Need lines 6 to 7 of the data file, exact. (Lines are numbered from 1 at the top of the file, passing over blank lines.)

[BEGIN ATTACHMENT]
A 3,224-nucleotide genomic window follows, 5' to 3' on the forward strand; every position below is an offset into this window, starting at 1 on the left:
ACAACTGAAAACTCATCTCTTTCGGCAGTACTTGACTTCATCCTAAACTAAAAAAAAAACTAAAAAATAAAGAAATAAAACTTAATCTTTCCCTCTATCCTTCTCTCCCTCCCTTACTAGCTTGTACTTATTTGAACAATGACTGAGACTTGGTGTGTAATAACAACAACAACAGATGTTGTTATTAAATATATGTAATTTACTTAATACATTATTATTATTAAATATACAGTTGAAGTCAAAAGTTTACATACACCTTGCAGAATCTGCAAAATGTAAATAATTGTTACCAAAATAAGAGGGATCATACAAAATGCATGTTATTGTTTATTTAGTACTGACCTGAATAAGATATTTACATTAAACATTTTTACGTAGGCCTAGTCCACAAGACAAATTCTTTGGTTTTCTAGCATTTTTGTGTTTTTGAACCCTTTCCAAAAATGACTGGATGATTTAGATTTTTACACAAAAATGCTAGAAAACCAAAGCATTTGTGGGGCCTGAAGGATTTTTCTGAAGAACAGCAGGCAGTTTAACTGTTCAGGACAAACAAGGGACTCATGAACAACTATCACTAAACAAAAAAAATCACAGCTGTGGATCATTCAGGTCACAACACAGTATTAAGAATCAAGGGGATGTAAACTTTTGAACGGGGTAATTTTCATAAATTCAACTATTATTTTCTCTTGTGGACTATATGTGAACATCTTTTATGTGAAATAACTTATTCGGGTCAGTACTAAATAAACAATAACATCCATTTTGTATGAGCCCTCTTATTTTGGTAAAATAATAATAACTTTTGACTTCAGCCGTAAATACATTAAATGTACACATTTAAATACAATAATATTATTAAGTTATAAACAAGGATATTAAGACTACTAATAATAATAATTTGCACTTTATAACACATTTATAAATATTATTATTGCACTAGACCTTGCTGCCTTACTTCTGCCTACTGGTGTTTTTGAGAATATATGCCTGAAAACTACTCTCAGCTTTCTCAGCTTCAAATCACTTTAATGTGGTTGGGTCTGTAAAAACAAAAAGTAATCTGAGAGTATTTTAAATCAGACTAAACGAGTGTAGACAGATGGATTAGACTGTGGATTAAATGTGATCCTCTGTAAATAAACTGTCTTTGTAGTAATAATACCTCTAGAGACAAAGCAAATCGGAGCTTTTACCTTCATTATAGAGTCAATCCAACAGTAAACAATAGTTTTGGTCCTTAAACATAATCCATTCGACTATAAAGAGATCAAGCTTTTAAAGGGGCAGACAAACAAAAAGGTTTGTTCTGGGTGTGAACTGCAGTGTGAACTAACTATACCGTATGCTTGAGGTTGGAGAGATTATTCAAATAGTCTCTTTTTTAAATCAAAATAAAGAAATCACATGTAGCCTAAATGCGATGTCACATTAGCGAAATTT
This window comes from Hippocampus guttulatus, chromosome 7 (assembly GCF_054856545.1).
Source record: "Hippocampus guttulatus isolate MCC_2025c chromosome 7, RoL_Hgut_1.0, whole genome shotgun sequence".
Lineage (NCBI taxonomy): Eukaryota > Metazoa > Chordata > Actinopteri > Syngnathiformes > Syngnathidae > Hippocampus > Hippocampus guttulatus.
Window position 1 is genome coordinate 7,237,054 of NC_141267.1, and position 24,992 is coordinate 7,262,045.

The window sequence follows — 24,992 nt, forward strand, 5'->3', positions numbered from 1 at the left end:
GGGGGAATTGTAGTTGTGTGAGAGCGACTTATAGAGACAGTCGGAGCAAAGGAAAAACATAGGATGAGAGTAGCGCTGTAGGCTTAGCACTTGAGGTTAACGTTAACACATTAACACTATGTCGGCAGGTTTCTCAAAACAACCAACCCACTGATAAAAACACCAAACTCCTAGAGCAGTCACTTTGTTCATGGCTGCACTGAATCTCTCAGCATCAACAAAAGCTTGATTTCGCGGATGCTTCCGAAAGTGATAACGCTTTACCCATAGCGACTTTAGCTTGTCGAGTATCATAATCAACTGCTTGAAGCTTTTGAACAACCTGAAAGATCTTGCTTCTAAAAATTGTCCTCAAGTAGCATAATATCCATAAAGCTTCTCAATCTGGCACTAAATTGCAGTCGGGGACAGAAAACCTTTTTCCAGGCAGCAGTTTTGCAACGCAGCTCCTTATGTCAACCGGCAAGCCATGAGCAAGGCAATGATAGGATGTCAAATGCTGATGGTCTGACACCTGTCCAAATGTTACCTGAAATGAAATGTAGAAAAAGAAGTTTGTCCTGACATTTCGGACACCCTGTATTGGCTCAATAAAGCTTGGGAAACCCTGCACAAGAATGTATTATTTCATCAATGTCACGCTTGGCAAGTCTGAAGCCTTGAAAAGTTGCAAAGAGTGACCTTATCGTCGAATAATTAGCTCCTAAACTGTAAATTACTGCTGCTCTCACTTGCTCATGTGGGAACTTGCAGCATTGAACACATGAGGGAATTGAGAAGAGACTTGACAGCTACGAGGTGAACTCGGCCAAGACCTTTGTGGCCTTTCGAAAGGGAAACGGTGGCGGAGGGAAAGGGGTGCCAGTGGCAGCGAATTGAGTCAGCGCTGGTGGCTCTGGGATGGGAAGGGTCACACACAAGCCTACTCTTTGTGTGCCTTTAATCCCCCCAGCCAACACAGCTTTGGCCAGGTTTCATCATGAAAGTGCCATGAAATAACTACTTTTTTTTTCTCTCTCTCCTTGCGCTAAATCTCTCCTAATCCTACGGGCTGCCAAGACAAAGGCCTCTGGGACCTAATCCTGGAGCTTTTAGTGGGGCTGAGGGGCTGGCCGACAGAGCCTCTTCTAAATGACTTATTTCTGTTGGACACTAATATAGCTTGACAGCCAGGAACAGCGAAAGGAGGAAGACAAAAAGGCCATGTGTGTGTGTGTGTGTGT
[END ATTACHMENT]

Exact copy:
Window position 1 is genome coordinate 7,237,054 of NC_141267.1, and position 24,992 is coordinate 7,262,045.

The window sequence follows — 24,992 nt, forward strand, 5'->3', positions numbered from 1 at the left end: